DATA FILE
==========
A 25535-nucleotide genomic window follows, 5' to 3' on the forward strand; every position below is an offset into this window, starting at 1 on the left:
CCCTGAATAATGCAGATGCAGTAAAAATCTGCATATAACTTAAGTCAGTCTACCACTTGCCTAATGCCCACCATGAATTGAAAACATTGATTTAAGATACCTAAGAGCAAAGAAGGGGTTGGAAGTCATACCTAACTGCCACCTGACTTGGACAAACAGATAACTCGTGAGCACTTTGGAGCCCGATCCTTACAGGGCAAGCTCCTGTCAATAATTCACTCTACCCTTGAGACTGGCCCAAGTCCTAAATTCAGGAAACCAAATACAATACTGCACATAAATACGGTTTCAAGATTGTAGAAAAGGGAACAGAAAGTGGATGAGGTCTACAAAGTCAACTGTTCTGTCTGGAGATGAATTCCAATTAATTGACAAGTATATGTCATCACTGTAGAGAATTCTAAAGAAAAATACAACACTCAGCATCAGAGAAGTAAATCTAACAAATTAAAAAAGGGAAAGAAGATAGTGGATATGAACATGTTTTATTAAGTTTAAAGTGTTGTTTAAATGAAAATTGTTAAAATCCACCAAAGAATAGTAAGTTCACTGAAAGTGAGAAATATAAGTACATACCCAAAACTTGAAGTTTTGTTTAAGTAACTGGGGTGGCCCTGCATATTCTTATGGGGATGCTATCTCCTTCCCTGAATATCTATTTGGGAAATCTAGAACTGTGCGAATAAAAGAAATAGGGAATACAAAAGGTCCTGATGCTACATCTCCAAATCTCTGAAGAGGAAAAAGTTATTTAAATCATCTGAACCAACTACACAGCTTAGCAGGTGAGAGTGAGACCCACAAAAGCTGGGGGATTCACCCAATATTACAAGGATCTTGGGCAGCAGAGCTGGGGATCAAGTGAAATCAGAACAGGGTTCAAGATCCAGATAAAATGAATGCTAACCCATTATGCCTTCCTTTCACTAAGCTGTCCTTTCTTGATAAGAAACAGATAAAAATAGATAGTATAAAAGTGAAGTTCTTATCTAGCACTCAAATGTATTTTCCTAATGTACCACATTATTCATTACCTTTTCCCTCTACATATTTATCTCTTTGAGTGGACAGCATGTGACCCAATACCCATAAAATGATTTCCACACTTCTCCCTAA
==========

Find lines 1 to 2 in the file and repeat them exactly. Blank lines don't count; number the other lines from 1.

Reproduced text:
A 25535-nucleotide genomic window follows, 5' to 3' on the forward strand; every position below is an offset into this window, starting at 1 on the left:
CCCTGAATAATGCAGATGCAGTAAAAATCTGCATATAACTTAAGTCAGTCTACCACTTGCCTAATGCCCACCATGAATTGAAAACATTGATTTAAGATACCTAAGAGCAAAGAAGGGGTTGGAAGTCATACCTAACTGCCACCTGACTTGGACAAACAGATAACTCGTGAGCACTTTGGAGCCCGATCCTTACAGGGCAAGCTCCTGTCAATAATTCACTCTACCCTTGAGACTGGCCCAAGTCCTAAATTCAGGAAACCAAATACAATACTGCACATAAATACGGTTTCAAGATTGTAGAAAAGGGAACAGAAAGTGGATGAGGTCTACAAAGTCAACTGTTCTGTCTGGAGATGAATTCCAATTAATTGACAAGTATATGTCATCACTGTAGAGAATTCTAAAGAAAAATACAACACTCAGCATCAGAGAAGTAAATCTAACAAATTAAAAAAGGGAAAGAAGATAGTGGATATGAACATGTTTTATTAAGTTTAAAGTGTTGTTTAAATGAAAATTGTTAAAATCCACCAAAGAATAGTAAGTTCACTGAAAGTGAGAAATATAAGTACATACCCAAAACTTGAAGTTTTGTTTAAGTAACTGGGGTGGCCCTGCATATTCTTATGGGGATGCTATCTCCTTCCCTGAATATCTATTTGGGAAATCTAGAACTGTGCGAATAAAAGAAATAGGGAATACAAAAGGTCCTGATGCTACATCTCCAAATCTCTGAAGAGGAAAAAGTTATTTAAATCATCTGAACCAACTACACAGCTTAGCAGGTGAGAGTGAGACCCACAAAAGCTGGGGGATTCACCCAATATTACAAGGATCTTGGGCAGCAGAGCTGGGGATCAAGTGAAATCAGAACAGGGTTCAAGATCCAGATAAAATGAATGCTAACCCATTATGCCTTCCTTTCACTAAGCTGTCCTTTCTTGATAAGAAACAGATAAAAATAGATAGTATAAAAGTGAAGTTCTTATCTAGCACTCAAATGTATTTTCCTAATGTACCACATTATTCATTACCTTTTCCCTCTACATATTTATCTCTTTGAGTGGACAGCATGTGACCCAATACCCATAAAATGATTTCCACACTTCTCCCTAA